These experiences taught me three things: that I had to be brave to face racism head on, that I could not challenge racism with any kind of criminal record… and, the greatest learning for me, that integration did not make me an equal. Growing up, I knew I had to join the anti-racism fight because I really wanted to continue in my mother’s footsteps.
How did you find your way into Catholicism and into religious life?
Sr. Patricia: I was raised Episcopalian, and it didn’t dawn on me to change religions at that point. It was well after I graduated from college. I graduated with an education degree, and after a few years, I applied to an all-girls Catholic high school, Visitation, run by the Sinsinawa Dominicans in Chicago. I was impressed by the sisters’ determination to equip these girls with a great education. And I was very pleased that the principal, a white sister, learned to play gospel music. They had one of the greatest Gospel choirs in the city. The school was predominantly Black; there were a few Latina students.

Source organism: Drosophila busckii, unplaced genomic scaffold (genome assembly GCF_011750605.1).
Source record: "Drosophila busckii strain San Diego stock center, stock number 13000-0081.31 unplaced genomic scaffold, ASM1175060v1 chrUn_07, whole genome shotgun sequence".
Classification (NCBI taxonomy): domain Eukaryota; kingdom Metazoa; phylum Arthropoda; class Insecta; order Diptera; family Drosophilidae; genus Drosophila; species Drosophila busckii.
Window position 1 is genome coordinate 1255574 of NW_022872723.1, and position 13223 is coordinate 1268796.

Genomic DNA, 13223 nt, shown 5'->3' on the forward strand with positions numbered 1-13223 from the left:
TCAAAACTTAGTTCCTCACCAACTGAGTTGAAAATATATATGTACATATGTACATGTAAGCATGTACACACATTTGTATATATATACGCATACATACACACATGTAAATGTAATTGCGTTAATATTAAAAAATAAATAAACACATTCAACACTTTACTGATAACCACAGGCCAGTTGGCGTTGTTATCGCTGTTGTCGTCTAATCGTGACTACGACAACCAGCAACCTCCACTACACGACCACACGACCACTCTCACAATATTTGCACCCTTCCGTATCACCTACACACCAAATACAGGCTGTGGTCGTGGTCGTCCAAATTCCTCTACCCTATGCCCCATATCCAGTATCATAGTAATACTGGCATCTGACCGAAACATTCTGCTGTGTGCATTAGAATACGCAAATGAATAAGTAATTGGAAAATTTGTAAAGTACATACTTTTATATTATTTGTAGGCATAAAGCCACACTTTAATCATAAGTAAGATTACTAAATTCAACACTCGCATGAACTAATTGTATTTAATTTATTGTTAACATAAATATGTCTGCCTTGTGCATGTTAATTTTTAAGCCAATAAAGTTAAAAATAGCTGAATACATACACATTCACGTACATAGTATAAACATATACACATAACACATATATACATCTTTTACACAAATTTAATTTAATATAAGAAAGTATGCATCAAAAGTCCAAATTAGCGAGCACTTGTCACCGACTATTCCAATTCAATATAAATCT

During this time, I started praying that God would send these sisters a Black sister. I had never seen a Black sister. This was before Whoopi Goldberg. But I hoped that there was one around somewhere. Three years I prayed this prayer.
One day I missed school because I had the flu. After calling in to report my illness, I went back to sleep, and I had a full-blown nightmare. My oven was on fire. I was doing everything possible to put this fire out, but nothing, nothing, nothing was working. As I put some baking soda on—because that’s supposed to put out the fire—a very clear voice said, What about you?
I didn’t question. I went straight to the phone book, found five Patricia Rogers there, smiled and said to God, you have the wrong number! I couldn’t go back to sleep, so I decided I’d make a bargain with God. Because I had not seen a Black nun, I didn’t know if the Church accepted African American women or not. So I said, God, I will apply, I will do whatever is asked of me, but if they do not accept me, just know I did my part. Well, the rest is history. Here I am, as a sister for 40 years.
You led the Dominican Center in the Amani neighborhood in Milwaukee, and you recently retired from there. Can you talk a little bit more about the work that you did there?